The comment was related to Business Week’s recent cover story hyping Web 2.0 companies.
By now, most people have heard about the recently launched Edgeio. If you’re not familiar with Edgeio, here’s a good overview written by TechCrunch guest blogger Nik Cubrilovic. You can also listen to an interview with TechCrunch co-founder Mike Arrington on the Like it Matters blog. I’d really like to see Edgeio succeed but I have some doubts about people’s willingness to clutter their blogs with classified listings. I’ve visited the Edgeio site a few times since they officially launched on Feb. 27 and so far I’m not seeing a huge volume of listings.
Today (March 5, 2006) for all of California I’m seeing: 28 For Sale listings, 3 Autos listings, 4 Wanted listings, 2 Housing listings, 522 Jobs listings, 5 Events listings, 41 Other listings, 192 Services listings, and 2 Podcasts listings.
I know that Edgeio has only been out of beta for a week or so but I was surprised to see such a low number of listings given the amount of buzz that they generated leading up to their launch. I have looked through the faq’s and I can’t help but think that there is too much technical jargon being thrown around – using XML-RPC to claim an RSS enabled web site, ping servers, trackbacks, clustered tagging, etc. In order to gain any kind of critical mass, I think Edgeio will need to make the process of posting items for sale A LOT SIMPLER. People are busy and they just don’t wany to invest a lot of time in figuring out how to post an item for sale. With their current set-up, Edgeio is restricting their selling community to people who have blogs or web sites, and that is just too limiting in my opinion.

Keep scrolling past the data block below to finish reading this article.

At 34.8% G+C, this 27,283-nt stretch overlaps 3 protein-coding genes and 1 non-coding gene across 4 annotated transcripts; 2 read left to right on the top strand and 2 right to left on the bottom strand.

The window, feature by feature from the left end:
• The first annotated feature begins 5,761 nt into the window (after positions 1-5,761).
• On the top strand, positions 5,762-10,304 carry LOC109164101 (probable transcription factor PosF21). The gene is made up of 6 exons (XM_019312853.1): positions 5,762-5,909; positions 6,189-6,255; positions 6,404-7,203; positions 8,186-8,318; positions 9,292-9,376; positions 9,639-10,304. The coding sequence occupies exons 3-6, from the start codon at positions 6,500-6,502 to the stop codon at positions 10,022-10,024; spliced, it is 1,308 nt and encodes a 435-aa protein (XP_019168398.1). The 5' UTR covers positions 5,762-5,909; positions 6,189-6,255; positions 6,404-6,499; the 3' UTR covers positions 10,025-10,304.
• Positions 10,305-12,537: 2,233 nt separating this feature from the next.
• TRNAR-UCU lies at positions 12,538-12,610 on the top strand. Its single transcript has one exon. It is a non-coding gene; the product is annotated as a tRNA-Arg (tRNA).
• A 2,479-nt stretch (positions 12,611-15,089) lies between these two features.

In the Mike Arrington interview, he announced that Edgeio will be rolling out new tools that will make the selling process simpler (i.e. sellers will not need to have a blog or a web site). Once those tools are rolled out (in the next couple of weeks according to Arrington) maybe we’ll see the volume of listings go up. As I mentioned earlier, I’d really like to see this succeed because I like the “listings from the edge” concept and I think eBay and craigslist could use some healthy competition. So if you’re a blogger, go sell something on Edgeio!
I found an interesting post on Data Mining about Edgeio. The author has been charting the number of listings over time. Included in the post is a detailed response from Edgeio co-founder/CEO Keith Teare. According to Mr. Teare, the number of listings will jump from time to time as larger publishers come on board and listings. He also mentions the upcoming features targeted to non-bloggers.
Edgeio has just rolled out a new feature called “Instant Add”. More details on the Edgeio blog.
Filed under: edgeio
It’s good to see Yahoo making some improvements to MyYahoo. They recently added the ability to drag & drop content. This is a standard feature on most of the new AJAX homepages. I’m not so sure where these new home pages (Netvibes, Zoozio, etc.) will be a year from now. I suspect that most of them will either be bought out by Yahoo, Google, Microsoft, etc. or will shut down due to a flimsy business model. I haven’t tried all of them but I’ve been very impressed with Protopage. All in all, the proliferation of these Ajax homepages is a good thing because they are pushing the bigger players to add more features, which ultimately benefits the users.